Bush emphasized that more children are born into non-white poor families than to white ones. Blacks must recognize, he said, "that they cannot hope to acquire a larger share of American prosperity without cutting down on births...."
Forcing mothers on welfare to work was believed to be an effective means of reducing the number of black children born, and Bush sponsored a number of measures to do just that. In 1970, he helped lead the fight on the Hill for President Nixon's notorious welfare bill, the Family Assistance Program, known as FAP. Billed as a boon to the poor because it provided an income floor, the measure called on every able-bodied welfare recipient, except mothers with children under six, to take a job . This soon became known as Nixon's "workfare" slave-labor bill. Monetarist theoreticians of economic austerity were quick to see that forced labor by welfare recipients could be used to break the unions where they existed, while lowering wages and worsening working conditions for the entire labor force. Welfare recipients could even be hired as scabs to replace workers being paid according to normal pay scales. Those workers, after they had been fired, would themselves end up destitute and on welfare, and could then be forced to take workfare for even lower wages than those who had been on welfare at the outset of the process. This was known as "recycling."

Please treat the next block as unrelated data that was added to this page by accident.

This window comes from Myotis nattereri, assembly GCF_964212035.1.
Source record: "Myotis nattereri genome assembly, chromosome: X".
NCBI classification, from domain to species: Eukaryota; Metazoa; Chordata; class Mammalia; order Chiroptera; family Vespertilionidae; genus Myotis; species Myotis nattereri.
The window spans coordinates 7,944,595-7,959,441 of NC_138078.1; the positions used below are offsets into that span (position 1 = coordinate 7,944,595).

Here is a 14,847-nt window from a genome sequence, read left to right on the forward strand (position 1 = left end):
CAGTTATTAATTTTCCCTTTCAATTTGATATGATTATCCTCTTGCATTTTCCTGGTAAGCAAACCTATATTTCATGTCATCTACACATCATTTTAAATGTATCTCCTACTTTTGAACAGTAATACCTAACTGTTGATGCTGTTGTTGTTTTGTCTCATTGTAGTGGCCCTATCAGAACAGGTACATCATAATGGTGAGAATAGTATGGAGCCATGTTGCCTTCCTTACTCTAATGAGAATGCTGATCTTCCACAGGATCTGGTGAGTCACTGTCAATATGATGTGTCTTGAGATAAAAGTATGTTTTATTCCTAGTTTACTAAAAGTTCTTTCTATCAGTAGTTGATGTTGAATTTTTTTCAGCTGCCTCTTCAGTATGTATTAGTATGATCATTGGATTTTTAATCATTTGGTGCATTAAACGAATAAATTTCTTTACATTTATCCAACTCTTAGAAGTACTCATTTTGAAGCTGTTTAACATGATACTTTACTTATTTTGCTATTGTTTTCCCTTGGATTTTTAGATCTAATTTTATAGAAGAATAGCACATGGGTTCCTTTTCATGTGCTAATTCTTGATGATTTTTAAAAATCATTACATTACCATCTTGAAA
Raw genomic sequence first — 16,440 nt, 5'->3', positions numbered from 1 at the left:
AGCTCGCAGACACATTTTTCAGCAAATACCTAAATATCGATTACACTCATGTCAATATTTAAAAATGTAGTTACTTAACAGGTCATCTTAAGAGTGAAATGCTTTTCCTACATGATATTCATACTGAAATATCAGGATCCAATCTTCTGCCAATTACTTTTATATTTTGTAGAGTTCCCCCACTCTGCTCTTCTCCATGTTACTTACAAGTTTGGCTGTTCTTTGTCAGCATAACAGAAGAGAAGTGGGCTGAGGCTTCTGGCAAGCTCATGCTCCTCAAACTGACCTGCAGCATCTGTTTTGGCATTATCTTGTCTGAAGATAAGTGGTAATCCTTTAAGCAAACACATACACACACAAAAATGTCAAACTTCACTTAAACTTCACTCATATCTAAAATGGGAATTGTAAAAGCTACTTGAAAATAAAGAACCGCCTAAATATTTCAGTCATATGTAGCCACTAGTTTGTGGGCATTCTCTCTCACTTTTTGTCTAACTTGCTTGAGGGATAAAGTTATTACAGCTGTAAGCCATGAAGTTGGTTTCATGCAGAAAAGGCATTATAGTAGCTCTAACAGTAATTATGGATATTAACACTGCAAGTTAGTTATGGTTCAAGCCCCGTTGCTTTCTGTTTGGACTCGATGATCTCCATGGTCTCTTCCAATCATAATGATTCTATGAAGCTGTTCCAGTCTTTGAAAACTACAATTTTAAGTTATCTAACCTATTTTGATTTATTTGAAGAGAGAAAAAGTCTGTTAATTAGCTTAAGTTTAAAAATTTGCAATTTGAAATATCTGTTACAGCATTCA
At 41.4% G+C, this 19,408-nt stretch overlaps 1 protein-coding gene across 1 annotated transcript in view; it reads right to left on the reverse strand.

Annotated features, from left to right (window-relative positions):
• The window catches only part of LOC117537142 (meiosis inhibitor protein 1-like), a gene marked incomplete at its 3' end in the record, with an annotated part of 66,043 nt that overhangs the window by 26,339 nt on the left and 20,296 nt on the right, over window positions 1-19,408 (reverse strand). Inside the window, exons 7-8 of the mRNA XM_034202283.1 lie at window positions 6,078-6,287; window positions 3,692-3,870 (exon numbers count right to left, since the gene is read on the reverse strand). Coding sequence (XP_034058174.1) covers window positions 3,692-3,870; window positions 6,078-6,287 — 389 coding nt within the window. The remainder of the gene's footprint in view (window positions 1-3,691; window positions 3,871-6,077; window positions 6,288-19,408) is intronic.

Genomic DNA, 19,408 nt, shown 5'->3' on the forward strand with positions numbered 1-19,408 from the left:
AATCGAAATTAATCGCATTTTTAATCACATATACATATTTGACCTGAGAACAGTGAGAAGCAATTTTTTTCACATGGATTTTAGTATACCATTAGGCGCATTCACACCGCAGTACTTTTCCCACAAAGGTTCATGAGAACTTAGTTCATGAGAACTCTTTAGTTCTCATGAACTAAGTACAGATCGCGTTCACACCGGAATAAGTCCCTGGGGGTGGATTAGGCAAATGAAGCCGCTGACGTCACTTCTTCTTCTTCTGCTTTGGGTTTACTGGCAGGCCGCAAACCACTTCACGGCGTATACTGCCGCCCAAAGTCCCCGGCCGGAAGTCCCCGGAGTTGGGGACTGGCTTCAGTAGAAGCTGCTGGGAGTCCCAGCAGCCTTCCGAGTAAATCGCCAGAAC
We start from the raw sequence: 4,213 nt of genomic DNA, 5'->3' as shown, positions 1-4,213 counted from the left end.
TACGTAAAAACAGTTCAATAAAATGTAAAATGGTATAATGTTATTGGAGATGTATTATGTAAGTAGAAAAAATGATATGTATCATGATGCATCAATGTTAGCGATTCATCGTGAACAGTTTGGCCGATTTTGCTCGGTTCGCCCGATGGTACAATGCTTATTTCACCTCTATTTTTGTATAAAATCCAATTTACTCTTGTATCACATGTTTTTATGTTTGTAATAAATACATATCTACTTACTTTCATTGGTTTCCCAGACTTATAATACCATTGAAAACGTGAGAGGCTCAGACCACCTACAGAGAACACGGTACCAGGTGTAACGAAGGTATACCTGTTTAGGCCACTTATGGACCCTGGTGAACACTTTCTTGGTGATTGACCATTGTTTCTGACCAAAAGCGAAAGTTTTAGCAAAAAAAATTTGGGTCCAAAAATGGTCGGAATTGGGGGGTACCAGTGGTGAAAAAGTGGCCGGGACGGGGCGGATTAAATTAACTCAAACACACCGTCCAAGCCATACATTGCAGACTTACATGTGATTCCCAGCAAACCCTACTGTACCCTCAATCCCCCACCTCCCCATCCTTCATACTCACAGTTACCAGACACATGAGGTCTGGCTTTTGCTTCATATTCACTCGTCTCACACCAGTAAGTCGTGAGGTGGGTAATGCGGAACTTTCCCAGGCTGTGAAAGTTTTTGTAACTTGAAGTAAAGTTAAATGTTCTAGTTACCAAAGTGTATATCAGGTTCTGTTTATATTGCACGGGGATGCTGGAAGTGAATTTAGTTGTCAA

Critics of the Nixon workfare bill pointed out that it contained no minimum standards regarding the kinds of jobs or the level of wages which would be forced upon welfare recipients, and that it contradicted the original purpose of welfare, which was to allow mothers to stay home with their children. Further, it would set up a pool of virtual slave- labor, which could be used to replace workers earning higher wages.
But Bush thought these tough measures were exactly what the explosion of the welfare rolls demanded. During House debate on the measure April 15, 1970, Bush said he favored FAP because it would force the lazy to work: "The family assistance plan ... is oriented toward work," he said. "The present federal-state welfare system encourages idleness by making it more profitable to be on welfare than to work, and provides no method by which the State may limit the number of individuals added to the rolls."
Bush had only "one major worry, and that is that the work incentive provisions will not be enforced.... it is essential that the program be administered as visualized by the Ways and Means Committee; namely, if an individual does not work, he will not receive funds." The Manchester School's Iron Law of Wages as expounded by George Bush, self -styled expert in the dismal science..